We made it home just on time for dinner.
You’d think that would have deferred our plans – but when you have a child like Patrick you take every opportunity you’re given, so of course, after dinner, we still took the chance to go to a hockey game.
If you don’t know it, my husband is a serious hockey fan. Being in Washington provides a rare opportunity. You are close enough to the Canadian border that people are very serious about their hockey. So, even though the Everett Silvertips are a junior league, their arena and fan base put us Utahns to shame. A rare opportunity.
One note, though, before you go to a hockey game in a city and league you don’t know, research the opposing team. We were greeted in the parking garage by the comment “price is double for Winterhawks”. This was the team Everett was playing. And we accidentally came dressed for the part. Our rental car had Oregon plates. (They were from Portland.)
Then imagine our surprise when Brian entered the arena to find that his Chicago Blackhawks sweater exactly matched the logo of the opposing team. I wasn’t much better, dressed in red, the same as them. Brian ended up taking off and hiding the sweater so we could cheer for the right team.
Also, if you don’t know, Patrick hates hockey. Not the game itself. Just the noise. Historically, he had never made it through a game without screaming, then sobbing, whenever the train whistle announcing a home team goal plays.
Well, I’d found some child size swim earplugs the week before that I brought along and they proved to be the solution we’ve been looking for for all this time. They were just small enough and just moldable enough to actually work in Patrick’s tiny ears. And without the noise, he really enjoyed the game.
At first, he just wanted to go to sleep. After all, this was day 2 of not enough sleep at night and shortened in-the-car naps during the day.
Then the zambonis came out. Being a form of “truck”, they make Patrick really happy. When we showed him the zamboni shirt we’d bought in the team store for him, he grabbed it and pulled it on his head (right over his sweater). And from then on, was as happy as could be.
He played with the people sitting around us. He danced to the music.
And then, much to our surprise, halfway through the third period, put his feet in Brian’s lap, snuggled into my chest, and fell asleep… through the rest of the period and into overtime.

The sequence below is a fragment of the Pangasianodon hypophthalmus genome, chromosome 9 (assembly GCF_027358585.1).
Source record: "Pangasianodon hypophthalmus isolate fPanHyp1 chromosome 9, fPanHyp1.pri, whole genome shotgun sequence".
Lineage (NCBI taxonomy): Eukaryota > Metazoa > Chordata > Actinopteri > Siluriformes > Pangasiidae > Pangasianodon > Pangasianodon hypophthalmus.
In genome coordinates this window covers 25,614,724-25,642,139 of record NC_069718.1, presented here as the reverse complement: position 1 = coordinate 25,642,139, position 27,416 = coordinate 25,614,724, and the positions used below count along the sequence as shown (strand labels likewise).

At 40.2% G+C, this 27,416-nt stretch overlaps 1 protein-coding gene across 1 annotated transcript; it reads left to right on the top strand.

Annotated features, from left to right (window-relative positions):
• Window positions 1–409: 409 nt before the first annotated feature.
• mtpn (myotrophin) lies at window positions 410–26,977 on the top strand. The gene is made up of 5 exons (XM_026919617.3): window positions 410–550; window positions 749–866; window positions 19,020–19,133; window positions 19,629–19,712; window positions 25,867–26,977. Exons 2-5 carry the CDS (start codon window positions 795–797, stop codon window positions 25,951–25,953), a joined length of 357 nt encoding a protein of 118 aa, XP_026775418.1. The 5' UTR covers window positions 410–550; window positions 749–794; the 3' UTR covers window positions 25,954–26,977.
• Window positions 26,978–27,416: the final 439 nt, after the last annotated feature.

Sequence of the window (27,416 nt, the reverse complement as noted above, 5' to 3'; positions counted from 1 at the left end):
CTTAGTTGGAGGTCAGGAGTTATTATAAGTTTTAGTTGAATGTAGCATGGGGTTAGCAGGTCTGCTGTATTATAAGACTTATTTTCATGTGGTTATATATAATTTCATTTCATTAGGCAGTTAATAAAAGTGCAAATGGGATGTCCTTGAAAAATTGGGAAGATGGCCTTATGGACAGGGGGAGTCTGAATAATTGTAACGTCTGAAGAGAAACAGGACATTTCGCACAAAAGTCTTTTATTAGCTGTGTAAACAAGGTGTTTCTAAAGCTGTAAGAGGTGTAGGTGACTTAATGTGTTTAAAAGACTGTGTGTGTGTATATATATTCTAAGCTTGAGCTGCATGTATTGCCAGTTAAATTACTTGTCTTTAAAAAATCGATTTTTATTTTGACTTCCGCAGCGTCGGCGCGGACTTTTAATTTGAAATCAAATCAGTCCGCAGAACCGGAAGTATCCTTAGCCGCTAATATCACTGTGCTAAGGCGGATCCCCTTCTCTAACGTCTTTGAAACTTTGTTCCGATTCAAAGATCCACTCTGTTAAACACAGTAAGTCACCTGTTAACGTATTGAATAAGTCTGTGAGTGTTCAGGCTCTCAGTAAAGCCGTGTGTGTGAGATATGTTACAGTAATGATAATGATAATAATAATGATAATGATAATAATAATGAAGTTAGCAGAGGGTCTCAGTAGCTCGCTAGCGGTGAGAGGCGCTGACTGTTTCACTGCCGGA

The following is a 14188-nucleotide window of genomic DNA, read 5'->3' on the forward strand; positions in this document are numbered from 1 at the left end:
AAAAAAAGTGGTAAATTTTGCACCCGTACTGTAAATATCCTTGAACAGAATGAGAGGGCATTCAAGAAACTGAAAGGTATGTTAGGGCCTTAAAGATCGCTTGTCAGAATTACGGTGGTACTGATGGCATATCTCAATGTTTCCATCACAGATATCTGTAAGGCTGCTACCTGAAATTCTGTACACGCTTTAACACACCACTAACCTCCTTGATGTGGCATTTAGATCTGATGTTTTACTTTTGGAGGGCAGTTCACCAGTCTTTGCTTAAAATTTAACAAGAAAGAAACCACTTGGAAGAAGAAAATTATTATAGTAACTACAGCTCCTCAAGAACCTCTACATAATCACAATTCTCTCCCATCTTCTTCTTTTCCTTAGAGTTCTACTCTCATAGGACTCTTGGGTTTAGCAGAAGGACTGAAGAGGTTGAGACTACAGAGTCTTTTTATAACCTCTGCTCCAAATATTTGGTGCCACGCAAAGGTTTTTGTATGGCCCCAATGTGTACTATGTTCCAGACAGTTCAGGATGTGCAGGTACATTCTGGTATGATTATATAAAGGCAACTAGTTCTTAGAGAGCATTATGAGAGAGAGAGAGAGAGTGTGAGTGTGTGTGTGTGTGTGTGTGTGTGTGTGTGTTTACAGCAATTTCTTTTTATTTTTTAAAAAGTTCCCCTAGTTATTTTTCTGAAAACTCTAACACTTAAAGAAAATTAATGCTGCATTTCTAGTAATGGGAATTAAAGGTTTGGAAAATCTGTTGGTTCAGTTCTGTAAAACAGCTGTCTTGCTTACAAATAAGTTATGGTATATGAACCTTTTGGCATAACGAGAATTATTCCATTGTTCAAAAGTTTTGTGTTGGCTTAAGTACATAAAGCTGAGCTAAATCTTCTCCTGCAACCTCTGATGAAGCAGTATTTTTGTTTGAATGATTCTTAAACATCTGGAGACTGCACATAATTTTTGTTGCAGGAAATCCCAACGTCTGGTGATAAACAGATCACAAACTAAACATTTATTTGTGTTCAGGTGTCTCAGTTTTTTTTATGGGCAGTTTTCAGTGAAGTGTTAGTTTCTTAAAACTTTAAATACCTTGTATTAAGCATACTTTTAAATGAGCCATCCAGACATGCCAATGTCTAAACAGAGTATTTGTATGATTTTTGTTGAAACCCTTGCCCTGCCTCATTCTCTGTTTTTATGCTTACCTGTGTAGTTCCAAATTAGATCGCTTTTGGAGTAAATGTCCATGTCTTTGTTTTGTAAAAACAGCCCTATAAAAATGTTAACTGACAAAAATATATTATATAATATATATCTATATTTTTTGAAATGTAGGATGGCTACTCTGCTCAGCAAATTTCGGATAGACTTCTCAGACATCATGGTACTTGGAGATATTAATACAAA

A short ferry ride from Everett is an island called Whidbey Island. In the summer, it’s a popular tourist spot. We’re thinking of taking a vacation there with our next trip to Seattle.
So, Saturday we went to check it out. Patrick wasn’t impressed by the ferry, as we were once again stopped in an unmoving car. He didn’t get that we were on a boat. But the island itself was a hit.
We walked around a bit and window shopped. I finally got a sweater, which was good, as I was freezing. Then we had lunch. (The best clam chowder in the best bread bowl I’ve ever had.)
Then, the sun came out. So we couldn’t resist stopping in at Sweet Mona’s for some candy and gelato. We took them down to the beach.
Patrick was just coming off his TPN so we disconnected his tubes and let him run. This kid really loves the beach. First, he ran around in the grassy area above the beach.
But he just kept looking at the water.
So I took him down. At first, he couldn’t quite figure out how to walk on the sand. He clung to my hand and begged to walk in the water. (NOT in his DC shoes. Sorry kid.) Then he got brave and started walking up the beach on his own. We had a great time throwing seashells in the water and letting him stand on and jump off of rocks. (With help of course.)
We stayed much longer than we planned, then went home where we finally took a nap. I was exhausted, as the only way to keep Patrick from throwing up at night was to get up and drain his stomach by hand. He was exhausted from not enough naps.
In the end, we had a great trip, but were oh so glad to get home to Patrick’s bed and drainage bottle and a good night’s sleep with a more settled tummy.
I think that in June we’ll pack a swimsuit and crocs and let Patrick get wet.